Black Americans are eight times more likely than white Americans to be the victims of a homicide. That's just one of the less-than-cheery bit of news the Centers for Disease Control (CDC) has reveals in "Age-Adjusted Rates for Homicides by Race/Ethnicity—United States, 1999-2015," where it notes:
During 1999–2014, a general decline in homicide trends for non-Hispanic white, non-Hispanic black, and Hispanic populations occurred, followed by a significant increase in the rates for all three groups between 2014 and 2015. In 2015, homicide rates were 5.7 deaths per 100,000 for the total population, 20.9 for non-Hispanic blacks, 4.9 for Hispanics, and 2.6 for non-Hispanic whites.
The good news is that U.S. homicide rates declined steeply over the past three decades. As the Bureau of Justice Statistics reports, the homicide rate increased from 4.6 per 100,000 U.S. residents in 1962 to 10.2 per 100,000 in 1980. The rate then fell to 7.9 per 100,000 in 1984, rose again to another peak in 1991 at 9.8 per 100,000, and then started plunging back down. It reached a nadir of 4.5 per 100,000 in 2014 before rising back to 5.7.
How does the U.S. fare in comparison with other countries? Our Southern neighbors are for the most part doing much worse than we are. The homicide rate in Venezuela is now estimated at 90 per 100,000 citizens; the rate in El Salvador fell from 103.1 in 2015 to 80.9 per 100,000 last year; the rate in Honduras has dropped from 86.5 in 2011 to 60 per 100,000 in 2015. Mexico's 2016 murder rate, at 16 per 100,000, is comparatively low, but murders there surged to over 2,000 in May, the highest for any month in the last two decades.
On the other hand, Canada's 2015 homicide rate was just 1.7 per 100,000 residents. The average in the European Union hovers around 1 per 100,000 residents. The World Bank calculates that the global murder rate is about 5.3 per 100,000 Earthlings.
While homicide victimization rates fell among blacks and Hispanics fell during the past three decades, they have remained persistently higher than the rate for whites. At the 1991 peak, black Americans were murdered at a rate of 39.3 per 100,000; the Hispanic toll stood at 6 per 100,000; the white rate was 5.5 per 100,000. As the CDC data show, the murder rates for both black and white residents have essentially been cut in half, whereas the Hispanic rate is only about 20 percent lower. As a result of the differential in dropping murder rates, the gap between black and white homicide victimization rates fell more than 50 percent.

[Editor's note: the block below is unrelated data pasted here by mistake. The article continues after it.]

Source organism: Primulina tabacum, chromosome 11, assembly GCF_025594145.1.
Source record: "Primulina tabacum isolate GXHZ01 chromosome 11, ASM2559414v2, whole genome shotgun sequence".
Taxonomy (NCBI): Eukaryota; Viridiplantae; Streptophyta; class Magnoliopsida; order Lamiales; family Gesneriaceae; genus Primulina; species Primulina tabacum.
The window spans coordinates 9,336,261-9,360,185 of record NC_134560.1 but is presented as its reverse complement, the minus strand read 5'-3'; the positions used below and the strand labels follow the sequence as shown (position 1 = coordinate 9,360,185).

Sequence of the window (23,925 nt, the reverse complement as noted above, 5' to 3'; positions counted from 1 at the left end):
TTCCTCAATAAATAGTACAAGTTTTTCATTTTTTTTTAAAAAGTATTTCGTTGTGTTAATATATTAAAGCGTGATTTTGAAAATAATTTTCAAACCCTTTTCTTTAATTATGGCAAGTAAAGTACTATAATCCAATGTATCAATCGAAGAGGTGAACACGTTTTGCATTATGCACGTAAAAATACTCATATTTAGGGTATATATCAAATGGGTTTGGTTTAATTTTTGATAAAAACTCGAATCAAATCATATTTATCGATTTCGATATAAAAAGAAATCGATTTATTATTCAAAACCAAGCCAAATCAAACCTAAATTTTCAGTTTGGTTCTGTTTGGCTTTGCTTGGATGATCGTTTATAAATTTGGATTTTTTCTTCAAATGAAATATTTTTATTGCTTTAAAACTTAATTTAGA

Why are homicide victimization rates so much higher in the African-American community? The University of Missouri-St. Louis criminologist Richard Rosenfeld addressed the question in a 2016 study of murder rates in several big cities. He considered three possible explanations, which are not mutually exclusive: an expansion of urban drug markets fueled by the heroin trade; a greater number of prisoners being released into the nation's cities; and a "Ferguson effect" in which the police respond to protests by de-policing. Rosenfeld concluded that the data that might underpin any of these hypotheses were inconclusive.
How can we get back on the track toward falling murder rates? One good first step would be to end the drug war, as my colleague Eric Boehm has suggested. That would eliminate at least some of the violence associated with the black market for drugs, which may account for as much as 25 percent of all homicides.